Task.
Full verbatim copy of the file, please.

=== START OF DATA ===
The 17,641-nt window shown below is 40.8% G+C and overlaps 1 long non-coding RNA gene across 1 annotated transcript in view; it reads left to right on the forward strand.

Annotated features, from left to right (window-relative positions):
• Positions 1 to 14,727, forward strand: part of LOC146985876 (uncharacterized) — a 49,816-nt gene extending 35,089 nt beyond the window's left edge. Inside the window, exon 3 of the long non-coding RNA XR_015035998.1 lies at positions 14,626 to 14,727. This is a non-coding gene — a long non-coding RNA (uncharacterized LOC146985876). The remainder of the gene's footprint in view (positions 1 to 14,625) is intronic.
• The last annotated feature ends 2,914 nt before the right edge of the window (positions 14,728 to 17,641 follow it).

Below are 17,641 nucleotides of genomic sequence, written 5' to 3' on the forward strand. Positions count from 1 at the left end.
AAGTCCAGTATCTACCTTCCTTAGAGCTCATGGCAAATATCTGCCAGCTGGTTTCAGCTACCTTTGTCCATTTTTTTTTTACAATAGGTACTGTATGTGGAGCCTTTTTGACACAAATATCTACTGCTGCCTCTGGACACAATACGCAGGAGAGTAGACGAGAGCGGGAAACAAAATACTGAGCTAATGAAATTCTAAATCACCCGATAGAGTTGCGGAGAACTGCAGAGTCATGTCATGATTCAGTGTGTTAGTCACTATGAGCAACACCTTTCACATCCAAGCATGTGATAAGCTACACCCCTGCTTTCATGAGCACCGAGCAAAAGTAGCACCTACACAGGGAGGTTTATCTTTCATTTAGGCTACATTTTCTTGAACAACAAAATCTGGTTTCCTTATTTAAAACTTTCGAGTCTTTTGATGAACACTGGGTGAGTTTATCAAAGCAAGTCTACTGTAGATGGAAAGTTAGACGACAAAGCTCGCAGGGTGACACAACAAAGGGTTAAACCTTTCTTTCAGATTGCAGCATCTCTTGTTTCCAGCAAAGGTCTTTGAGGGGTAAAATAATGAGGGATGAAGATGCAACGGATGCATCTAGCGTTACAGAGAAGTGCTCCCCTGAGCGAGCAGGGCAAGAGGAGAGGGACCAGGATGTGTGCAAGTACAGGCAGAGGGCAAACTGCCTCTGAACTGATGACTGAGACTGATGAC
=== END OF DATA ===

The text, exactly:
The 17,641-nt window shown below is 40.8% G+C and overlaps 1 long non-coding RNA gene across 1 annotated transcript in view; it reads left to right on the forward strand.

Annotated features, from left to right (window-relative positions):
• Positions 1 to 14,727, forward strand: part of LOC146985876 (uncharacterized) — a 49,816-nt gene extending 35,089 nt beyond the window's left edge. Inside the window, exon 3 of the long non-coding RNA XR_015035998.1 lies at positions 14,626 to 14,727. This is a non-coding gene — a long non-coding RNA (uncharacterized LOC146985876). The remainder of the gene's footprint in view (positions 1 to 14,625) is intronic.
• The last annotated feature ends 2,914 nt before the right edge of the window (positions 14,728 to 17,641 follow it).

Below are 17,641 nucleotides of genomic sequence, written 5' to 3' on the forward strand. Positions count from 1 at the left end.
AAGTCCAGTATCTACCTTCCTTAGAGCTCATGGCAAATATCTGCCAGCTGGTTTCAGCTACCTTTGTCCATTTTTTTTTTACAATAGGTACTGTATGTGGAGCCTTTTTGACACAAATATCTACTGCTGCCTCTGGACACAATACGCAGGAGAGTAGACGAGAGCGGGAAACAAAATACTGAGCTAATGAAATTCTAAATCACCCGATAGAGTTGCGGAGAACTGCAGAGTCATGTCATGATTCAGTGTGTTAGTCACTATGAGCAACACCTTTCACATCCAAGCATGTGATAAGCTACACCCCTGCTTTCATGAGCACCGAGCAAAAGTAGCACCTACACAGGGAGGTTTATCTTTCATTTAGGCTACATTTTCTTGAACAACAAAATCTGGTTTCCTTATTTAAAACTTTCGAGTCTTTTGATGAACACTGGGTGAGTTTATCAAAGCAAGTCTACTGTAGATGGAAAGTTAGACGACAAAGCTCGCAGGGTGACACAACAAAGGGTTAAACCTTTCTTTCAGATTGCAGCATCTCTTGTTTCCAGCAAAGGTCTTTGAGGGGTAAAATAATGAGGGATGAAGATGCAACGGATGCATCTAGCGTTACAGAGAAGTGCTCCCCTGAGCGAGCAGGGCAAGAGGAGAGGGACCAGGATGTGTGCAAGTACAGGCAGAGGGCAAACTGCCTCTGAACTGATGACTGAGACTGATGAC